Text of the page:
5. Escape:  The Curse of the Temple – While most Euro Games don’t use dice, in this game players have five each.  This is a team game that is played against the clock, so has the advantage that everyone wins or loses together.  The team of five players simultaneously roll dice to explore the temple and activate gemstones and then try to escape together before the temple collapses around their ears.  This is also ideal for children to play with adults as they can work in pairs or groups learning communication and team working skills.  If the game seems too difficult for the group, it can also be made a little easier by reducing the number of gems the group have to activate.
    Target Audience: age 5+ as long as there are understanding adults playing
    Game Time: 10 mins per game plus a few minutes setting up
    Price:  approximately £25-30 from amazon.co.uk.

    Escape: The Curse of the Temple
    – Image used with permission of BGG contributor mikehulsebus
  6. Survive: Escape from Atlantis! – This is good fun and really, really nasty.  Not quite so easy to learn, but really not that difficult either and great fun with four people who have a competitive streak.  Each player has a number of pieces that they are trying to get from the central island to the mainland.  Players take it in turns to move a person or boat, then they take a piece from the island, finally they roll a die to move a whale, shark or sea-monster, with potentially devastating consequences…
    Target Audience: Teenagers; not recommended for children under 12 or people who can’t take getting picked on
    Game Time: 40-60 mins
    Price:  Approximately £25-30 from amazon.co.uk; a 5-6 player expansion is also available which makes things even nastier…

    Survive: Escape from Atlantis!
    – Image used with permission of BGG contributor ckirkman
  7. Dixit – This is a great game to play with the mums and grannies in the family.  Players take it in turns to be the “story teller” who chooses a card from their hand and gives a clue that everyone else tries to match.  Everyone then has to guess which card belonged to the story teller, with points awarded for good guesses as well as cards that mislead other players.  The original base game plays six well, but Dixit: Odyssey plays up to twelve with a slight tweak to the rules.  Extra decks of cards are also available.
    Target Audience: Friendly groups and parties.
    Game Time: 30-45 mins
    Price:  Approximately £15-30 from amazon.co.uk, depending on the version.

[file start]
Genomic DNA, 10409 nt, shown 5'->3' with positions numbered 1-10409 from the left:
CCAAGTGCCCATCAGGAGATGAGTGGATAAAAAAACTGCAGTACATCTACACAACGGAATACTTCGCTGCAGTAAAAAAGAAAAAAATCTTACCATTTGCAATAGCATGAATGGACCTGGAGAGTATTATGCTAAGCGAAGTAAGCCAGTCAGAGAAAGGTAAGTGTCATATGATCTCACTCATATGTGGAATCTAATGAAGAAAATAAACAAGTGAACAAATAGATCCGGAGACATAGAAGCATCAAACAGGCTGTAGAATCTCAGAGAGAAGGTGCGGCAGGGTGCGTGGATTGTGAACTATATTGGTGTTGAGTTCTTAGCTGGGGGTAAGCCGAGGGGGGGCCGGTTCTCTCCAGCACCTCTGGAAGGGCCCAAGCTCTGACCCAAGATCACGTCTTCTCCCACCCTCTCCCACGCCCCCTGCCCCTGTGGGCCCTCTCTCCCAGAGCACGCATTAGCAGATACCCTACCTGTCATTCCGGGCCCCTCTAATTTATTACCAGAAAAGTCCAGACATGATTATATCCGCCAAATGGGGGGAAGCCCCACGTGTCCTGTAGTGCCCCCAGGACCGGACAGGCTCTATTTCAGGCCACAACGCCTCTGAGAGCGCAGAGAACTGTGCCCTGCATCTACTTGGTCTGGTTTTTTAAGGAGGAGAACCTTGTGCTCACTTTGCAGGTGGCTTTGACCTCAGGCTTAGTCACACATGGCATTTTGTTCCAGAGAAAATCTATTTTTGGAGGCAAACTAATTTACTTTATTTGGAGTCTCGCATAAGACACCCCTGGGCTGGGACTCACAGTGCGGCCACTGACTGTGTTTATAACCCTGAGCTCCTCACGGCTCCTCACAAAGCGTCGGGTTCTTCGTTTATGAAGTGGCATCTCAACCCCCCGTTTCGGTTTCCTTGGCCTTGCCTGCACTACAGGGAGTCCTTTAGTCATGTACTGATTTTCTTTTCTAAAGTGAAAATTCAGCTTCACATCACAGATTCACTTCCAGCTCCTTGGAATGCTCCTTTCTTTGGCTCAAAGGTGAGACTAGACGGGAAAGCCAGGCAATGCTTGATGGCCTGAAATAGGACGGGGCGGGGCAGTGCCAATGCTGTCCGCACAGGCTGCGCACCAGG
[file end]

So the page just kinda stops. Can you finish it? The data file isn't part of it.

Dixit
    – Image used with permission of BGG contributor lacxox
  8. Colt Express – For older children and younger adults, this game is a glorious mixture of controlled chaos.  Players are bandits attacking and looting a fantastic 3D train.  Rounds are broken into two parts, first players take it in turns to choose the cards they will play placing them in a communal pile the centre of the table.  Then, once everyone has chosen, players carry out the action on each card in turn.  The problem is by the time they get to the end, the plans they had at the start have gone terribly awry…  A similar feel can be got from the pirate themed Walk the Plank! which is a cheaper, smaller, easier game that packs a lot of fun into a shorter playing time.
    Target Audience: Young, and not-so-young adults.
    Game Time: 30-60 mins
    Price:  Approximately £25 from amazon.co.uk; Walk the Plank! is available for £15-20.

    Colt Express
    – Image used with permission of BGG contributor henk.rolleman
  9. Ticket to Ride: Europe – Players are collecting coloured cards and spending them to place plastic trains on map/board with the aim of trying to build routes across Europe.  This game has been around a little while now and is available in several different flavours:  for the typical UK family, the Europe edition is probably best (plays up to five players), but for a couple, the Nordic edition with its gorgeous festive artwork might be more appropriate (only two to three players though).  If it is popular, there are also a number of expansion maps available.
    Target Audience: Age 10+.
    Game Time: 30-60 mins
    Price:  Readily available for available for £25-40 depending on the version and vendor.

    Ticket to Ride: Europe
    – Image used with permission of BGG contributor kilroy_locke
  10. No Thanks! – A quick and simple little betting game anyone can play.  The game consists of a deck of cards and some red plastic chips.  The first can take the top card, or pay a chip and pass the problem onto the next player.  The aim of the game is to finish with the lowest total face value of the cards, but if woe-betide anyone who runs out of chips as they will be left at the mercy of everyone else.
    Target Audience:  Friends and families; children aged 8+.
    Game Time: 10-15 mins
    Price:  Readily available for approximately £10.

    No Thanks!
    – Image used with permission of BGG contributor ckirkman

3rd Movember 2015

Like last time, we started out messing about with the dexterity game, Bellz!.  With Blue, Magenta and Burgundy all familiar with it, it was a very tight game.  As the only person who hadn’t played it before, it took Red a couple of turns to get the hang of it before she developed a devastating new technique and came storming from the back to snaffle first place.  Next time there might be a new house rule…

Bellz!
– Image used with permission of BGG contributor W01FVF